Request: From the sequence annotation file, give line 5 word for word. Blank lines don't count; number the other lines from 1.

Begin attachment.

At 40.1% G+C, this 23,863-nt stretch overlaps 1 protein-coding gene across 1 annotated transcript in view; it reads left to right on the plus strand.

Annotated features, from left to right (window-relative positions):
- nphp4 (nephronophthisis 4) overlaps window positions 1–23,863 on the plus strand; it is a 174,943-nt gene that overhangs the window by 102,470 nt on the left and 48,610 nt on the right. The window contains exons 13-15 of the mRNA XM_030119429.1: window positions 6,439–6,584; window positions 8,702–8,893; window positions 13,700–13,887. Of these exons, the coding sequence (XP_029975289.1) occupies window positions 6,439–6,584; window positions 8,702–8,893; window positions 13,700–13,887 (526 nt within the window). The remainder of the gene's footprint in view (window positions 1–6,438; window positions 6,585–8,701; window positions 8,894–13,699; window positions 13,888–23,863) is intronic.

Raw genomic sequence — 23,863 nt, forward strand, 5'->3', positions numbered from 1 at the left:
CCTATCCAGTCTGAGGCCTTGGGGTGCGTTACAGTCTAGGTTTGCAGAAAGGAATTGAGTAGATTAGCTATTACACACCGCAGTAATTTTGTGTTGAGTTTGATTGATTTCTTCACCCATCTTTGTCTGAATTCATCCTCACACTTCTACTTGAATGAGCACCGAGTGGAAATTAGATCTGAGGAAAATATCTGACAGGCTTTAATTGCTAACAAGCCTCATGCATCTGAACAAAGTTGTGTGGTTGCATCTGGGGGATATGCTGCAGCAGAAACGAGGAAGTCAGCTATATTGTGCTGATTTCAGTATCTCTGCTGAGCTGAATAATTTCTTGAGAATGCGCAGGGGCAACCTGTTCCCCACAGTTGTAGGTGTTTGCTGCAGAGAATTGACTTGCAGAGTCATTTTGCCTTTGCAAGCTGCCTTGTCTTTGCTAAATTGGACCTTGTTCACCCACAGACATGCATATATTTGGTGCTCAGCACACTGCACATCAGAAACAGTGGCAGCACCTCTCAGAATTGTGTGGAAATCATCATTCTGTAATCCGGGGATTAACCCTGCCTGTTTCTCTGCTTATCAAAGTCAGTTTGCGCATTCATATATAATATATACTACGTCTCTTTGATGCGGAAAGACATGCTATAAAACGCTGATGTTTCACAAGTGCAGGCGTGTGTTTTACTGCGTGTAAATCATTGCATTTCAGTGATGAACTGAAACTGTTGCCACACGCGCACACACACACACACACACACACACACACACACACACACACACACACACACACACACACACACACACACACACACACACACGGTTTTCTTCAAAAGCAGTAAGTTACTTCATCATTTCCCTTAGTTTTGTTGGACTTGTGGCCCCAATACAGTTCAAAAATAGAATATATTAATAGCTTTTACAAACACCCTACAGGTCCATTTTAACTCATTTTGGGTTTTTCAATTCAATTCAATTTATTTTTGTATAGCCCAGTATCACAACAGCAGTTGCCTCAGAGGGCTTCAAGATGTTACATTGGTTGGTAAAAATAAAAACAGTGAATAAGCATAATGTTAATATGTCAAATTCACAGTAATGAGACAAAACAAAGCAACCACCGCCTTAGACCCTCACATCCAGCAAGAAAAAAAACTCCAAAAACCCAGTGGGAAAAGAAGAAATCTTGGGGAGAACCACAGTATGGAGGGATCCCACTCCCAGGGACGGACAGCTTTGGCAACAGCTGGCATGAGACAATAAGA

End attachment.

CCTATCCAGTCTGAGGCCTTGGGGTGCGTTACAGTCTAGGTTTGCAGAAAGGAATTGAGTAGATTAGCTATTACACACCGCAGTAATTTTGTGTTGAGTTTGATTGATTTCTTCACCCATCTTTGTCTGAATTCATCCTCACACTTCTACTTGAATGAGCACCGAGTGGAAATTAGATCTGAGGAAAATATCTGACAGGCTTTAATTGCTAACAAGCCTCATGCATCTGAACAAAGTTGTGTGGTTGCATCTGGGGGATATGCTGCAGCAGAAACGAGGAAGTCAGCTATATTGTGCTGATTTCAGTATCTCTGCTGAGCTGAATAATTTCTTGAGAATGCGCAGGGGCAACCTGTTCCCCACAGTTGTAGGTGTTTGCTGCAGAGAATTGACTTGCAGAGTCATTTTGCCTTTGCAAGCTGCCTTGTCTTTGCTAAATTGGACCTTGTTCACCCACAGACATGCATATATTTGGTGCTCAGCACACTGCACATCAGAAACAGTGGCAGCACCTCTCAGAATTGTGTGGAAATCATCATTCTGTAATCCGGGGATTAACCCTGCCTGTTTCTCTGCTTATCAAAGTCAGTTTGCGCATTCATATATAATATATACTACGTCTCTTTGATGCGGAAAGACATGCTATAAAACGCTGATGTTTCACAAGTGCAGGCGTGTGTTTTACTGCGTGTAAATCATTGCATTTCAGTGATGAACTGAAACTGTTGCCACACGCGCACACACACACACACACACACACACACACACACACACACACACACACACACACACACACACACACACACACACACACACACGGTTTTCTTCAAAAGCAGTAAGTTACTTCATCATTTCCCTTAGTTTTGTTGGACTTGTGGCCCCAATACAGTTCAAAAATAGAATATATTAATAGCTTTTACAAACACCCTACAGGTCCATTTTAACTCATTTTGGGTTTTTCAATTCAATTCAATTTATTTTTGTATAGCCCAGTATCACAACAGCAGTTGCCTCAGAGGGCTTCAAGATGTTACATTGGTTGGTAAAAATAAAAACAGTGAATAAGCATAATGTTAATATGTCAAATTCACAGTAATGAGACAAAACAAAGCAACCACCGCCTTAGACCCTCACATCCAGCAAGAAAAAAAACTCCAAAAACCCAGTGGGAAAAGAAGAAATCTTGGGGAGAACCACAGTATGGAGGGATCCCACTCCCAGGGACGGACAGCTTTGGCAACAGCTGGCATGAGACAATAAGA